Obesity among adults 18 years of age and older increased rapidly in all regions of the world between 2000 and 2016, according to the most recent statistics from the Food and Agriculture Organization of the United Nations (FAO).
Data shows that 13.1% of the world’s adult population was obese in 2016, an increase from the 8.7% share in 2000.
In particular, Oceania, North America, and Europe had the highest prevalence of obesity in adults (both around 27-28 percent), followed by Latin America and the Caribbean.
Although it has been steadily increasing, the prevalence of obesity in adults in Africa and Asia was lower than the world average.
The 20 countries with the highest prevalence of obesity among adults in 2016 were grouped into the Pacific Islands, the Near East and North Africa.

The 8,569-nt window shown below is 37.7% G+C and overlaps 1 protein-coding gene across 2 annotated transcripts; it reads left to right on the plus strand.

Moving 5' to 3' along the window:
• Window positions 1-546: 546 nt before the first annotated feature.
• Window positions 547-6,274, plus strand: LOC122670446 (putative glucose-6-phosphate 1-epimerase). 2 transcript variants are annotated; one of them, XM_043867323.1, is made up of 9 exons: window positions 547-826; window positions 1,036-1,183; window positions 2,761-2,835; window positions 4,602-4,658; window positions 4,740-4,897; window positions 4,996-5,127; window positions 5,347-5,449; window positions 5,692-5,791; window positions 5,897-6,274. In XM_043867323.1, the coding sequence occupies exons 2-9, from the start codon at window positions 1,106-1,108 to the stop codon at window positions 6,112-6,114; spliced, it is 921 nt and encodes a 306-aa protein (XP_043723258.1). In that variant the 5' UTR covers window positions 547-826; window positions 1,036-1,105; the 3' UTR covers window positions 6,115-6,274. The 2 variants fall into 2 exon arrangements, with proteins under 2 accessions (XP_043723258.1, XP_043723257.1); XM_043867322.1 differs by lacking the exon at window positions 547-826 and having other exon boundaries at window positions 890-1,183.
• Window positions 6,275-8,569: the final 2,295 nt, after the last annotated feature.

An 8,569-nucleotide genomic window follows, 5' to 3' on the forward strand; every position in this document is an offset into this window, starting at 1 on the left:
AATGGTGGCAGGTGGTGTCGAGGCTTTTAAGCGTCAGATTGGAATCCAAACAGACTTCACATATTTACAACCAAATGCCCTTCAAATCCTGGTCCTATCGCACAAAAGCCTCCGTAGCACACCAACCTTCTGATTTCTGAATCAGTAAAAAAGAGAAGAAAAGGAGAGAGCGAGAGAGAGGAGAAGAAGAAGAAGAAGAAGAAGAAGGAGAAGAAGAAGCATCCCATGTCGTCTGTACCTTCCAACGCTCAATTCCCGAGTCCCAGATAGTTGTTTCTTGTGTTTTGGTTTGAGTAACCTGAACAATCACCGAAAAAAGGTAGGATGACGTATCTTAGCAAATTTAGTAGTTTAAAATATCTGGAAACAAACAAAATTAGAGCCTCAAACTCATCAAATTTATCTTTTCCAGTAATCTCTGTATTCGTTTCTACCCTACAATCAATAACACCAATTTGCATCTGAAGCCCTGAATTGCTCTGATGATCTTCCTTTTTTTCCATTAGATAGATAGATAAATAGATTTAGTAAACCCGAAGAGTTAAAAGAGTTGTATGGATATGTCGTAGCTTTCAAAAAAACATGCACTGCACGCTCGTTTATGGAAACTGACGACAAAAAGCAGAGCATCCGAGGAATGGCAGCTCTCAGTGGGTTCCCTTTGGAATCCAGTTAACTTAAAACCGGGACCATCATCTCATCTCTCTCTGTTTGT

In all of them, 30% or more of the population is obese, with the highest proportion in Nauru at 61 percent.
In many of these countries, multiple forms of malnutrition coexist: in Egypt, for example, the prevalence of childhood stunting reached 22.3% in 2014, while the prevalence of obesity in adults was 32% in 2016.
The prevalence of stunting among children under the age of five (as well as the number of stunted children) decreased worldwide from 33% in 2000 to 22% in 2020, according to FAO.
The decline took place in all developing regions, with the largest drop in Asia, from 37% in 2000 to 22% in 2020.
However, this global progress may have disguised a tougher situation in some parts of the world.
The prevalence of childhood stunting remains extremely high in some countries, sometimes reaching more than 50 percent.
Most of the countries with a high prevalence of stunting are in sub-Saharan Africa.